Black History Month: Henry’s story

For Black History Month 2020 Henry shares his story with you about living with depression.

*Trigger warning: this story mentions suicide*

"Ill-health grew roots in my story around the year 2015. Living off bad food and no sleep with impending deadlines on the fifth floor of a university flat, little did I know I wouldn’t be able to complete my degree due to episodes of depression.

Everybody told me that university would be the best years of my life, but the loneliness I endured was more painful than anything I’d imagined. I was struggling to make friends and I didn’t feel as though I belonged anywhere. I could sense that there was something wrong with me, but when the masses are insistent you should be having a blast, you assume these moods needn’t be taken seriously.

That was until I missed one lecture. And then another. Then a deadline. Then the eating stopped. Then the illogical terror of going outside wrapped itself around me and I would go weeks without being seen, struggling with the basics of hygiene.

I cannot remember when the suicidal tendencies started, but I remember the suicide notes and the weight loss. A sleeping pattern which seemingly disappeared into a void along with all remnants of peace, joy and structure. I remember calling the Samaritans hotline and bursting into tears to an operator whose name I will never recall.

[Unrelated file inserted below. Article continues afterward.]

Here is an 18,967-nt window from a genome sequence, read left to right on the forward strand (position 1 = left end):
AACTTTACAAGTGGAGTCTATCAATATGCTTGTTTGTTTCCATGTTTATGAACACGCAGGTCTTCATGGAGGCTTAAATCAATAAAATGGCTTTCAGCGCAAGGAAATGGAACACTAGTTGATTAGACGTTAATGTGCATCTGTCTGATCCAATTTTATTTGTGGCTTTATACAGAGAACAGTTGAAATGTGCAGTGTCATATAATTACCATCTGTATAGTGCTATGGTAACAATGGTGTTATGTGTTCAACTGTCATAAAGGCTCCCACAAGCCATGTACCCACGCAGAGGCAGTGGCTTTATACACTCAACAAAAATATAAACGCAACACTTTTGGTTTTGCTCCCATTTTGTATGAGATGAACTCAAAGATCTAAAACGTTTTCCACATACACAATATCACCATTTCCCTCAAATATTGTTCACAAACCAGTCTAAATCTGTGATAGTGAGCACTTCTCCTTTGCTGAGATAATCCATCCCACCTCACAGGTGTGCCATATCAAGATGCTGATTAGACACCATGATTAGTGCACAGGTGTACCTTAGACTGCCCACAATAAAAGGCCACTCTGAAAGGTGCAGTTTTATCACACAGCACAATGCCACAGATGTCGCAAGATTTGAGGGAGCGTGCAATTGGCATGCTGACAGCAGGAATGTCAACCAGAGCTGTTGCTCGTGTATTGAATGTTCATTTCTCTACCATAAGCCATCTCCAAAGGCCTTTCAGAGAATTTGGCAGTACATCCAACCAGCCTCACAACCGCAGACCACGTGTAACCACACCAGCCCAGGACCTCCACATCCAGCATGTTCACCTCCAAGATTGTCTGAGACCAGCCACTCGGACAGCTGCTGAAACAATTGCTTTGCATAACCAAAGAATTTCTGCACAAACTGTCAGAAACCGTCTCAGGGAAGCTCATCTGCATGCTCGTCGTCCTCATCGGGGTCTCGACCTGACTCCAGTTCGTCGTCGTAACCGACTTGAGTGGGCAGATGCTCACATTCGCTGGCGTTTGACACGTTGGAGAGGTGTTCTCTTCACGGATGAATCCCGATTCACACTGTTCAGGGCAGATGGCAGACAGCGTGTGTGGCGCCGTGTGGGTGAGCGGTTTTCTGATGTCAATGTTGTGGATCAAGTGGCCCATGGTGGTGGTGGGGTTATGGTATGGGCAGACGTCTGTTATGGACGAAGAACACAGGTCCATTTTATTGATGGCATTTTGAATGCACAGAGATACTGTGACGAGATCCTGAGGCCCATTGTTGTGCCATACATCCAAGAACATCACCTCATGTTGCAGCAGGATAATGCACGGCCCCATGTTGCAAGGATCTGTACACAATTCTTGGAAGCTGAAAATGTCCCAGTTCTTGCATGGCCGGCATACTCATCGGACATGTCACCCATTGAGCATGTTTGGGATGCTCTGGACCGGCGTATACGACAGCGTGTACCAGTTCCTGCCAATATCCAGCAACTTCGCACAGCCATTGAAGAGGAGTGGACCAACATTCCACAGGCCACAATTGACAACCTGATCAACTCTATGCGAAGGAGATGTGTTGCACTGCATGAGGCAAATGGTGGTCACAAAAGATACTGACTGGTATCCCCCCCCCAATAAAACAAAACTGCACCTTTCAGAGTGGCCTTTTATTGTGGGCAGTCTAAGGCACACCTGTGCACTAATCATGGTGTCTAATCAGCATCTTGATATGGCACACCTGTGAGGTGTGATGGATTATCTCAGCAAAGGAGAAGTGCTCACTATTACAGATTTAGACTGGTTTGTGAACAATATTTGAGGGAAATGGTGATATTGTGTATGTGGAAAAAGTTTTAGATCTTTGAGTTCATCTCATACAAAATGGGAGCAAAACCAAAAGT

The tears were pretty non-stop for a while. This is the part of university nobody eloquently addressed at the time. I was in counselling for three years. I had to retake several years and even then, I still had to drop out.

This is one of the biggest pandemics Britain has faced in a generation. The everyday battles black Brits face merely compound the effect. All we can continue to do is to encourage our brethren in the black community to continue to seek help and to make treatment more accessible to everyone in our community, especially those who have been exposed to the traumas many of us grew up with.”

Explore these resources for support, education and empowerment: 

Need support?

  • Samaritans are available 24/7 for free on 116 123 (UK).

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